History, Social Life in 1950s Louisa County

Learning more about Louisa County can help put the oral history interviews into context. It can be helpful to understand what the social, economic, and political landscape of Louisa County was like in the 1950s when listening to the interviews.
Cultural Narrative: 

Despite the rural nature of Louisa County, the people of Louisa had many outlets for community interaction and engagement during the 1950s. Most Louisa County residents were able to interact with their neighbors, become involved in school, church, and community organizations, and lead an active social life through church activities, school events, and entertainment venues. 

Church services and events were often a major part of people’s social lives. Often, churches provided social outlets beyond just the services on Sunday morning, such as cookouts, bible studies, and “lawn parties.” Additionally, churches also provided the community with opportunities to be involved in a choir, serve as a deacon or altar-boy, or even participate in baseball games. It was common for different churches and congregations to host some events together.

School events and clubs provided an opportunity for children to socialize with each other outside of the classroom. Schools hosted sports teams, dances, and clubs in addition to having national groups such as the Future Homemakers of America club for girls and the Agricultural Club for boys.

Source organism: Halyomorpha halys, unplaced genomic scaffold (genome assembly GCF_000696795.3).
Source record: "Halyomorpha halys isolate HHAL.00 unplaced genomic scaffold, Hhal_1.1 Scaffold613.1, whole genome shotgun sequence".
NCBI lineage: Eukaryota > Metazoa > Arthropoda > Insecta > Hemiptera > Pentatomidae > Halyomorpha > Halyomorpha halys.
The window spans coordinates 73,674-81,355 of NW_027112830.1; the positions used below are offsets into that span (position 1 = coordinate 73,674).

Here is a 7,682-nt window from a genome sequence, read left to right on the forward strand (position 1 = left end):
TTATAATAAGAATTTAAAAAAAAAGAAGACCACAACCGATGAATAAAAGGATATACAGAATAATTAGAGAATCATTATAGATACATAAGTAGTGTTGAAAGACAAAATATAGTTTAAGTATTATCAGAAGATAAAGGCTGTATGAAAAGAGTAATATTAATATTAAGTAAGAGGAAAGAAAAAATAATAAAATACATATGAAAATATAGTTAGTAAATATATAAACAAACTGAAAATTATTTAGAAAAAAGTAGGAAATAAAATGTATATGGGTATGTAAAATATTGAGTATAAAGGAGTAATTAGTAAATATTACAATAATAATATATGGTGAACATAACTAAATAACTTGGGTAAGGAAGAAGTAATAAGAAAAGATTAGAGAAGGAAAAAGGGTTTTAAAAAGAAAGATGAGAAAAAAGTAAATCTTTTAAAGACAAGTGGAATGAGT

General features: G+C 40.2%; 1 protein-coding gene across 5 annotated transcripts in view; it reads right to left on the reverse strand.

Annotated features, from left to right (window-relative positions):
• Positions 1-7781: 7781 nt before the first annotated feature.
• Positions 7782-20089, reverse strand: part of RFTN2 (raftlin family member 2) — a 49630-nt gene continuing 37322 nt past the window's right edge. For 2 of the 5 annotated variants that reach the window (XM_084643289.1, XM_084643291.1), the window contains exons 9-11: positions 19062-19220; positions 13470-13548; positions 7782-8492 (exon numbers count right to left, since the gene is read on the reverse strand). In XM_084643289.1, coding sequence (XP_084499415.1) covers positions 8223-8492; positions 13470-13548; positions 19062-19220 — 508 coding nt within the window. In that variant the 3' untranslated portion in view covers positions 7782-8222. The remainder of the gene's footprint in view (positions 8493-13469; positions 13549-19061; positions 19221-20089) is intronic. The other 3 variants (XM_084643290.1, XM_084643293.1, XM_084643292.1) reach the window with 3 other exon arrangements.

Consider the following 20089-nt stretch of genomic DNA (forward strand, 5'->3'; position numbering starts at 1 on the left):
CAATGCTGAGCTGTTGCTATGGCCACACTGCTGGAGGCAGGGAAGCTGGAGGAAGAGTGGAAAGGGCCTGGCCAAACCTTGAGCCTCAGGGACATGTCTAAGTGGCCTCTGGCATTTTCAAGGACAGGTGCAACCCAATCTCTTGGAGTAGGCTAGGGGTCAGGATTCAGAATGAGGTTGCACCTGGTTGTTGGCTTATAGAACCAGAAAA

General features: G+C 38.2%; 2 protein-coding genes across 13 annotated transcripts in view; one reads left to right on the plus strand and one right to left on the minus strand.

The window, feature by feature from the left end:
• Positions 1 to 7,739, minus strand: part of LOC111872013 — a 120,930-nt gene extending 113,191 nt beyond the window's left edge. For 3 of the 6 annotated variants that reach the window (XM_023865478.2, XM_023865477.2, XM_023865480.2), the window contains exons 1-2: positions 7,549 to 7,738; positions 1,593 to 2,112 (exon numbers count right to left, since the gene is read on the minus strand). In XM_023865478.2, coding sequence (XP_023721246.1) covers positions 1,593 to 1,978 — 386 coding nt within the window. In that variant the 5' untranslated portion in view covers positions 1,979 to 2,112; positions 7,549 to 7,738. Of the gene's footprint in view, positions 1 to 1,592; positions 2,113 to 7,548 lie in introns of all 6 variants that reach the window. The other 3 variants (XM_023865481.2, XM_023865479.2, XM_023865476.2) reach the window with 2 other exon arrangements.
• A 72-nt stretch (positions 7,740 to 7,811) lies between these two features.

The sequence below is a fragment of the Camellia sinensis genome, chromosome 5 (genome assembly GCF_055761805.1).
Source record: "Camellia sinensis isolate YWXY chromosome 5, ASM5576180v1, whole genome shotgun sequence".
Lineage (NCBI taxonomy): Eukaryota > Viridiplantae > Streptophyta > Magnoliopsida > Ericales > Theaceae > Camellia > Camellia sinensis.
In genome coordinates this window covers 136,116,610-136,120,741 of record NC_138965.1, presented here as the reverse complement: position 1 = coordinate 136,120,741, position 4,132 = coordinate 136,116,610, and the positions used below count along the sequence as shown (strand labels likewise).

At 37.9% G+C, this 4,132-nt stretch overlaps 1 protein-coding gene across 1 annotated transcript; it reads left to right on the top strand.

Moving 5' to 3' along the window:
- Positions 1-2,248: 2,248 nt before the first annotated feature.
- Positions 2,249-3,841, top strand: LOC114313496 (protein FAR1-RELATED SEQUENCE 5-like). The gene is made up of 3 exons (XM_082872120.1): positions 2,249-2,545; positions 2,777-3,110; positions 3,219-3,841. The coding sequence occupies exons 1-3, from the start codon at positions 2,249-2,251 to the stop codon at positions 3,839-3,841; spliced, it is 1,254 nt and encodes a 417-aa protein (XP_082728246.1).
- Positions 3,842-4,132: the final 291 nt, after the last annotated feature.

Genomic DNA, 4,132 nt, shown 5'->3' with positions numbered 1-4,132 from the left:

There were a few shops, restaurants, and movie theaters in the small town centers in Louisa County. During the 1950s, there was a movie theater in downtown Louisa that both white and black people attended to watch new movies. Like most businesses in the South, it was segregated. According to Sylvester Courtney, “…blacks had a little stall in the back and white people were sitting in a wide area.” During the 1950s it was not uncommon for black and white people to shop at the same stores or eat food from the same restaurants, but there were restrictions placed on African Americans. Often, African Americans were not permitted to eat inside restaurants that served white people. Instead, they would be required to pick up their food from a side or back door and take it home. Many of the shops, movie theaters, and restaurants that residents of Louisa County frequented during the 1950s were located in the urban centers of Charlottesville and Richmond. Younger people in Louisa remember using cars and hitching rides with friends to attend concerts or dances in Charlottesville.